When I lived in a shared house in Chorlton for a year before moving to France, we had a cleaner. Before that I lived with my parents for a couple of years without domestic responsibilities. The poor boyfriend hadn’t really spent enough time with me to realise how un-housetrained I was before I rocked up suitcase in hand to move in. I hadn’t cooked anything in years – I’d spent the past year out on the town most nights, ordering takeaway or stuffing myself with Philadelphia crackers, because they don’t go off in between times. In rural France there are no takeaways. Before the summer starts there are only about two restaurants open in the village and we’d been through both menus. The boyfriend had cooked dinner a couple of times and I knew it was my turn. “So how would you go about frying an egg?” I asked casually.
I had to give things a go and learn quickly because I hated having to keep asking how to do it and if I was doing it right. One evening he asked if I’d light the log burner and I realised I’d no idea how to go about it. There’s not much call for fire lighting in Manchester outside of Moss Side. He wanted to get on with jobs round the house and everyone over here has lots of land to tend – could I paint, plaster, garden? No, and I felt useless. I tried to clean the outside of the oven but just succeeded in rubbing off all the symbols round the dials and leaving the surfaces streaky. I broke the shower head and the hose end. Somehow I exploded an outdoor wooden step just by walking on it.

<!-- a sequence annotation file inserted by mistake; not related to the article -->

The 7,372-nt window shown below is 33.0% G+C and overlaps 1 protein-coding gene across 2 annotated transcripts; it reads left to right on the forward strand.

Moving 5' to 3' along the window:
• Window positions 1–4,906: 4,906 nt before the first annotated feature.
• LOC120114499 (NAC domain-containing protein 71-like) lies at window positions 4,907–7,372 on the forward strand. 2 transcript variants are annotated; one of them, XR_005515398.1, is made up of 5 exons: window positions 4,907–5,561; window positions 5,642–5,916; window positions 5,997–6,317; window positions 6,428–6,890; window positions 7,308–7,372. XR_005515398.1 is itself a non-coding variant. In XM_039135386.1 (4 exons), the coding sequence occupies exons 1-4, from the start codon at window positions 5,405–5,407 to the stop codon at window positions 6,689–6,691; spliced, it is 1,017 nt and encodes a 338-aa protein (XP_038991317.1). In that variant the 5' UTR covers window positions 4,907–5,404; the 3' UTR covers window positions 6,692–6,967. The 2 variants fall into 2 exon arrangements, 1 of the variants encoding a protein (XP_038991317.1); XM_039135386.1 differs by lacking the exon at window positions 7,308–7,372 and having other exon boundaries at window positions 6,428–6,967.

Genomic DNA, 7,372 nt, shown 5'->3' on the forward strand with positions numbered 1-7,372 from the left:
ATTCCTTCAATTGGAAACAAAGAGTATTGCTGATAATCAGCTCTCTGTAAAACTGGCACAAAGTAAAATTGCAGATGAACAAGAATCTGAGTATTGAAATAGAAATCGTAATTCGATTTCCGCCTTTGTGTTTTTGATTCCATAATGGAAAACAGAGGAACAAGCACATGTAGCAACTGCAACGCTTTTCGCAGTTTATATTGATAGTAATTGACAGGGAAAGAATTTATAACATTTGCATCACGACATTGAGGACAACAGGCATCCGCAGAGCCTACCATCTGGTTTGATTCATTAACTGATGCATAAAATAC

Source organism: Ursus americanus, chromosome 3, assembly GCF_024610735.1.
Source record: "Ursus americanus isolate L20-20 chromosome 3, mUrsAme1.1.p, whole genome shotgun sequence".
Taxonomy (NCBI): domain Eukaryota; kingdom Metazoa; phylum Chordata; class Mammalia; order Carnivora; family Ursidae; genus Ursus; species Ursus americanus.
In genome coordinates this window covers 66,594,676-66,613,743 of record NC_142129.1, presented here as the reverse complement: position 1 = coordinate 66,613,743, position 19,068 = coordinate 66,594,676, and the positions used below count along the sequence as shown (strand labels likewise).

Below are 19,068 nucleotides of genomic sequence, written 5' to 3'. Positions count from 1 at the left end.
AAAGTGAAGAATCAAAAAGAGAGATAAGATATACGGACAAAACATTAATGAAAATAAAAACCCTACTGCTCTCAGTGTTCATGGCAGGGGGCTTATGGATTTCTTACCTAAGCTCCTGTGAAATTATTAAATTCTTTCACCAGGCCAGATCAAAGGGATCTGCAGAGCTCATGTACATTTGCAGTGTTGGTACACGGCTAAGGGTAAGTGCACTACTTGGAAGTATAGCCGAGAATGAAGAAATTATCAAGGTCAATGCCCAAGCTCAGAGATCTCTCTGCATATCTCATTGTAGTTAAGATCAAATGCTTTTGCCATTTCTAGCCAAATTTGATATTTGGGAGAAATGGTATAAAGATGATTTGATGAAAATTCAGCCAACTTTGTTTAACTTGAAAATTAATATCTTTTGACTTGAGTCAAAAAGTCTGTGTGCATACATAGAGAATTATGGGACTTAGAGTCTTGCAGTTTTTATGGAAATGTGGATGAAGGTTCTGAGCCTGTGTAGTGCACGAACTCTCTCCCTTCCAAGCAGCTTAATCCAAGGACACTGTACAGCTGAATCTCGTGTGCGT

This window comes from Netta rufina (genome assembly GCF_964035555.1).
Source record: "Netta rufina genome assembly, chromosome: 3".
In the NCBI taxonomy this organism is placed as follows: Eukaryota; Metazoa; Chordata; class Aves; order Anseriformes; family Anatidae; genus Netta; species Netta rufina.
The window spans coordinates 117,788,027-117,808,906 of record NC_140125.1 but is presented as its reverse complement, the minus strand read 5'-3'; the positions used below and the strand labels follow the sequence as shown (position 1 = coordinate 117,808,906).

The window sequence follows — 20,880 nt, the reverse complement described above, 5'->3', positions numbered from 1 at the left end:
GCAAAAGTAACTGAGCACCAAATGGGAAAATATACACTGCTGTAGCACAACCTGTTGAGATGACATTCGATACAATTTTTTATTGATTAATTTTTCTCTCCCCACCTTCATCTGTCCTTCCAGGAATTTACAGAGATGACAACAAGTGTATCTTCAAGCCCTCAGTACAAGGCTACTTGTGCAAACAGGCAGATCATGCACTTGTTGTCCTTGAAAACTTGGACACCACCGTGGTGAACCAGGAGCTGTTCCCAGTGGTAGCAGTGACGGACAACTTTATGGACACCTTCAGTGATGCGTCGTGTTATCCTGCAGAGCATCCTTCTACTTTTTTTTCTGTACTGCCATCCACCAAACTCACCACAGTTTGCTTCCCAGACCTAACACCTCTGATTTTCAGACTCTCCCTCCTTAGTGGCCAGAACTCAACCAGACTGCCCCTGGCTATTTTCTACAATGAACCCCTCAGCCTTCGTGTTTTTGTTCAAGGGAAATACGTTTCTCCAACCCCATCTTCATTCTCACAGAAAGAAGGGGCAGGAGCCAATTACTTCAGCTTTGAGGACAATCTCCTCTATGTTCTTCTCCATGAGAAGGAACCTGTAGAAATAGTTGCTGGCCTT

But we persevered and two months on I have helped build decking around the hot tub, mixed concrete, planted a rockery, used Ghostbuster-style weedkiller in a backpack to decimate two entry lanes, stained decking areas and gates, and wire-tied a fence together. Last weekend I used a pressure hose to clean an outdoor table that went from dilapidated and crusty to shiny and inviting of a coffee cup. The sense of power and achievement was uplifting. Now I get down and dirty in the garden with hardly a second thought for my arch-nemesis The Slug and have earned the nickname RustiKatie. Inside the house I’m DomestiKatie. I rustle up a lot of the dinners since my triumph with a quail casserole when I insisted on being left alone in the kitchen and despite the sweating, swearing and the smoke alarm going off I made a beautiful meal. I asked the boyfriend recently how he’d sum up the experience of my moving in, and he just came out with what’s now become my tagline: “You’re cheaper than a TV licence, more entertaining, and dirtier after the watershed.” Yes, my BBC days are over for good I think.
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